By Pierre Kosmidis
The evacuation of the British Expeditionary Force from mainland Greece towards Crete and Egypt is in full swing, during the last chaotic days of April 1941.
A repetition of the Dunkirk operation on a smaller scale sees thousands of allied soldiers fleeing the nazi advance in mainland Greece, following the capitulation of the Greek Army.
Boats of every size are struggling to get the troops from the shores of the Peloponnese and Attica, while the nazi Luftwaffe controls the skies over Greece and is constantly harassing the allies, sinking many ships.
The salvage operation in its final stages, the Blenheim is lifted out of the sea
One largely forgotten episode of this epic struggle is the story of a Bristol Blenheim Mk IV F (203 squadron, L9044), which covers the withdrawal of a convoy to Crete.
A British destroyer with trigger-happy and quite nervous anti aircraft personnel believes the twin engine light bomber is a German one.
They promptly set their sights on the Blenheim and shoot at it.
The evacuation route of BEF from Attica to Crete and Egypt. The dotted line depicts the flight path of the shot down Blenheim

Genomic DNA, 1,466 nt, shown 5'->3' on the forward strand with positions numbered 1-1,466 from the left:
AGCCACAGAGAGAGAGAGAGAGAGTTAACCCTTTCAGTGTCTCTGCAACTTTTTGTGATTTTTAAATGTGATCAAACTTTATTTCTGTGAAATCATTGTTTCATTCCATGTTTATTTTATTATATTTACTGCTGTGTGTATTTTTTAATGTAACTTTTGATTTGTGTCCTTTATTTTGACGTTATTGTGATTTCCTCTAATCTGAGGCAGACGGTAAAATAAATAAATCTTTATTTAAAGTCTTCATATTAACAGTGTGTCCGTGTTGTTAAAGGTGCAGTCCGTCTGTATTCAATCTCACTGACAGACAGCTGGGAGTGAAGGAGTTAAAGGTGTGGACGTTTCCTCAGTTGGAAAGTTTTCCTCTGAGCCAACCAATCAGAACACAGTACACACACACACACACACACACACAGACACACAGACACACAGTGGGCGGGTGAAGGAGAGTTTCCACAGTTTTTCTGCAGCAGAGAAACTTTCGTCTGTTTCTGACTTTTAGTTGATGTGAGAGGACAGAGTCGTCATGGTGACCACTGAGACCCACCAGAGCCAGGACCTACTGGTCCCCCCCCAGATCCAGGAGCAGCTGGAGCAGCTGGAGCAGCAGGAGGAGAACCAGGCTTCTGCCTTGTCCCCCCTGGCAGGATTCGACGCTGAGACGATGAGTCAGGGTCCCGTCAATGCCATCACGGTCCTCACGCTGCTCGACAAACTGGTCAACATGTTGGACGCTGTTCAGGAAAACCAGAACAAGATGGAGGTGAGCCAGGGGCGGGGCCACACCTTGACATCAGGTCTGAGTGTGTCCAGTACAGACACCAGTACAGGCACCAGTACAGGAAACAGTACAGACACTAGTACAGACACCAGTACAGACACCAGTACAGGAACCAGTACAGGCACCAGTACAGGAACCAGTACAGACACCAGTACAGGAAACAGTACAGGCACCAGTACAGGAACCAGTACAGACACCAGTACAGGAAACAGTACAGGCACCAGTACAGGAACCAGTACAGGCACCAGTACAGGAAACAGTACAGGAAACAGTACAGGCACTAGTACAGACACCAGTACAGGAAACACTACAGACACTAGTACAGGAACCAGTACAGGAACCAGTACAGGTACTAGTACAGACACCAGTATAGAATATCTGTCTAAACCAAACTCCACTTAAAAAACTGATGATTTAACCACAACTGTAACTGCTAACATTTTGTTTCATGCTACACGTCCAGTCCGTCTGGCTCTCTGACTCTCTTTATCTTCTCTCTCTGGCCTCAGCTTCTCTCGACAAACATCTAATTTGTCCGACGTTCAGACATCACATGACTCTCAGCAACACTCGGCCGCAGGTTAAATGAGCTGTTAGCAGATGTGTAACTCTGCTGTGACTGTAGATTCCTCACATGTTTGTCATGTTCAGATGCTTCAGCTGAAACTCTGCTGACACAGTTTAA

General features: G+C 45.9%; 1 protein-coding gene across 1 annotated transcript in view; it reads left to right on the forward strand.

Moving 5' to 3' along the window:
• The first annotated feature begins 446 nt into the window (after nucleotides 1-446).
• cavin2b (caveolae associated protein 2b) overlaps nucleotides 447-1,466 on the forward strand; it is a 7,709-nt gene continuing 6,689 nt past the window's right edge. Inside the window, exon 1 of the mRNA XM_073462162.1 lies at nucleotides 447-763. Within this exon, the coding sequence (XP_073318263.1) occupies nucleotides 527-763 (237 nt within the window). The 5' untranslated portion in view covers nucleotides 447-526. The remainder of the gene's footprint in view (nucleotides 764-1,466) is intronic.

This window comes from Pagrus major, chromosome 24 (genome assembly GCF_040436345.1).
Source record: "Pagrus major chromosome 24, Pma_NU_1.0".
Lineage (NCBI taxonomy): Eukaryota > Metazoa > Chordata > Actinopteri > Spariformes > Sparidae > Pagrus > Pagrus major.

Pilot Gordon Hall sees the starboard engine in flames and decides to try to reach the shores of Crete.
Minutes seem like ages and the crippled Blenheim is struggling to get to Crete. Losing altitude and flying with just one engine, it is obvious that there is not much life left in the aircraft.
Just 1.5 kilometres from the shore of Rethymno, Crete, Hall decided to ditch the aircraft, as smoothly as possible. Indeed, the Blenheim sits on the surface, giving enough time to its three crew members to safely evacuate the sinking aircraft.
A man from Crete, Markos Koumiotakis, sees the sinking aircraft and the three men trying not to drown, he ties a rope on his waist and plunges into the sea.
A keen swimmer, Koumiotakis finally reaches the crew and manages to save them, after over two hours at sea.
The Blenheim rests on the seabed, protected by a reef right next to it, largely forgotten for almost 50 years, until a diver finds it again by pure chance.
The instrument panel of the Ju52 salvaged in Leros, with the Blenheim in the background, at the Hellenic Air Force Museum, Tatoi Airport, Athens, Greece
The Hellenic Air Force decides to salvage it and following a technically complex operation, they manage to bring it to the surface 55 years after its last flight. Bullet-ridden, with personal effects of its crew still inside, the Blenheim awaits its preservation.
After a painstaking work by experts at the Museum, the Blenheim now sits in the hangar, telling its story to everyone who is interested to listen.
Pilot Hall, who survived WW2, had the privilege to sit once again at his seat and received part of the stricken aircraft as a gift from the Hellenic Air Force.
Blenheim pilot Gordon Hall at the Hellenic Air Force Museum, with his WW2 Blenheim aircraft in the background